AVIV Breaks Down Every Track on Her Drowning in the Culture EP

We're still in shock from learning that Canadian indie-pop genius AVIV is only 16 years old, and her new EP Drowning in the Culture, out today, only has us in further disbelief.

The eight-track EP is perfection from start to end, combining personal and deeply heartfelt lyricism with AVIV's signature dreamy sound, blending nostalgia and modernism to completely whisk us away. She's currently on an arena tour with Imagine Dragons, but we were lucky enough to get the chance to chat with AVIV and have her break down every track, and its lyrics, with us. Click HERE to listen along as you read.

'How Can You Smile'

AVIV: "How Can You Smile" was written in my hotel in Los Angeles with my good friend and writer Kristina Sarro. It was written on just guitar, and we wrote it in less than an hour. At first, I was keen on keeping it as just a guitar and vocal track, but Liam Kevin, the producer, then added his take on it and I fell in love with the product. It was all done over Zoom and the vocals were recorded in my clothing closet.

"How Can You Smile" is a really important song to me because it is so personal and representative of my emotions? I've always been very aware of my feelings, and that scared me when I started building relationships. I had to learn the fine line of relying on someone else without feeling like you're bugging them or a liability.

My favorite lyric—hmm that's hard. Kristina and I did a cool lyric change in the chorus by changing perspective. The first chorus is in the first person, and the second is in the third. I like this because it shows how the person (me) expects everyone to be talking about them. Usually, it's just in their head.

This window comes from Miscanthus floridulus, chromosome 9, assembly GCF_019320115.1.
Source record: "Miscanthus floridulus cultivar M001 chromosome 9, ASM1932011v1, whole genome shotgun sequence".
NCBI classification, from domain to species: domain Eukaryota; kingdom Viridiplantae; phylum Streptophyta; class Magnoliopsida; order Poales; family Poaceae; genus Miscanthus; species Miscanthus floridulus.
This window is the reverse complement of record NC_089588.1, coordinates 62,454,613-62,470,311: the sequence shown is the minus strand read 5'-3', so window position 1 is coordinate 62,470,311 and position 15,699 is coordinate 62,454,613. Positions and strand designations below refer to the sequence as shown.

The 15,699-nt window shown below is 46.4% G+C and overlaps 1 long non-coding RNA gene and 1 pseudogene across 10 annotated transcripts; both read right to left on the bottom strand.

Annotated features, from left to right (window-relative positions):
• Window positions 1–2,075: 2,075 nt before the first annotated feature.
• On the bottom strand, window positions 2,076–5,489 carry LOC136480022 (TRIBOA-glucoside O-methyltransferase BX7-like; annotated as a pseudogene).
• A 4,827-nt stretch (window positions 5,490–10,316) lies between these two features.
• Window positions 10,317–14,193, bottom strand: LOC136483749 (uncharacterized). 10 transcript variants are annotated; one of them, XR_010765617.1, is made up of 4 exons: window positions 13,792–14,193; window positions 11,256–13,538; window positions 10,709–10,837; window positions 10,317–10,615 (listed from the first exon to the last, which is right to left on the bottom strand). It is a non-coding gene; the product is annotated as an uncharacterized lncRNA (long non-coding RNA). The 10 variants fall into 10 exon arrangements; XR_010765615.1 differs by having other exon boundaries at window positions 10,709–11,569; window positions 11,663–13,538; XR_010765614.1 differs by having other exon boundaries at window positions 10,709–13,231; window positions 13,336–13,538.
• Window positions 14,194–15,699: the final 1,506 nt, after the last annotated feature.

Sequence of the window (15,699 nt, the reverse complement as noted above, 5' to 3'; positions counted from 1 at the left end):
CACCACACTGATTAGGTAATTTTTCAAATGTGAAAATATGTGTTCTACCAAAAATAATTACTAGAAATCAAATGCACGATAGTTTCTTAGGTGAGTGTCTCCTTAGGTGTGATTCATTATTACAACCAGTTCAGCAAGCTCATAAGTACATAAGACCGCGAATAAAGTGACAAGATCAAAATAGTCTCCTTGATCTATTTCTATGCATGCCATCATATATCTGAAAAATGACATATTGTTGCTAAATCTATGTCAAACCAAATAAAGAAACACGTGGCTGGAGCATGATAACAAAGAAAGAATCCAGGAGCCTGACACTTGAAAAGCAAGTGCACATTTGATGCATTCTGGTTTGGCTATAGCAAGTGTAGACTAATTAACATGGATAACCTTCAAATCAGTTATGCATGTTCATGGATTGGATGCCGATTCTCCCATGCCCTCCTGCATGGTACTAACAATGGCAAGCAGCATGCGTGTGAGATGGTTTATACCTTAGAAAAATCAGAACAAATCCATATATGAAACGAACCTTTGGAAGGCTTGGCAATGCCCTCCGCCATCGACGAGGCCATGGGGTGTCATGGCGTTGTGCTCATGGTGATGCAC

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'Failed English'

AVIV: "Failed English" started as a super sad ballad. We started with somber lyrics about the usual breakup. As we wrote more and more we wanted to spice things up and brought in the feelings of love accompanied by hatred.

I interpret "Failed English" as a push and pull situation. Hating someone but deep down feeling differently. This can drive you nuts. On one hand, telling everyone around you, you are over it but in reality, you feel different.

I like the lyric, "No wonder you failed English." It's kind of random and out of pocket suddenly, but represents someone in a spiral of regret trying to pinpoint bad and making rational manginess claims.


'Get to Bed Dawson (Interlude)'

AVIV: I wrote this interlude at home after a trip of mine to the states. It was made entirely in my house, which was cool and a first for me.

This song, though the shortest, holds the most meaningful meaning to me on the EP. "Dawson" represents Dawson Leery from Dawson's Creek, who was my ultimate dream boy growing up.

"Get to bed Dawson" is my favorite lyric and the song title. I remember in one of the scenes of Dawson's Creek, Joey tells Dawson to get to bed. This is what inspired this whole interlude!
"No wonder you failed English."

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'Disposable Friends'

AVIV: "Disposable Friends" was written on Zoom with a lovely writer named Emily and a producer named Quinn. Quinn started the track, and we all wrote lyrics to it. Upon deciding to produce and fully flesh it out, I brought it to Rian Lewis to add his sparkle. I love how this song turned out.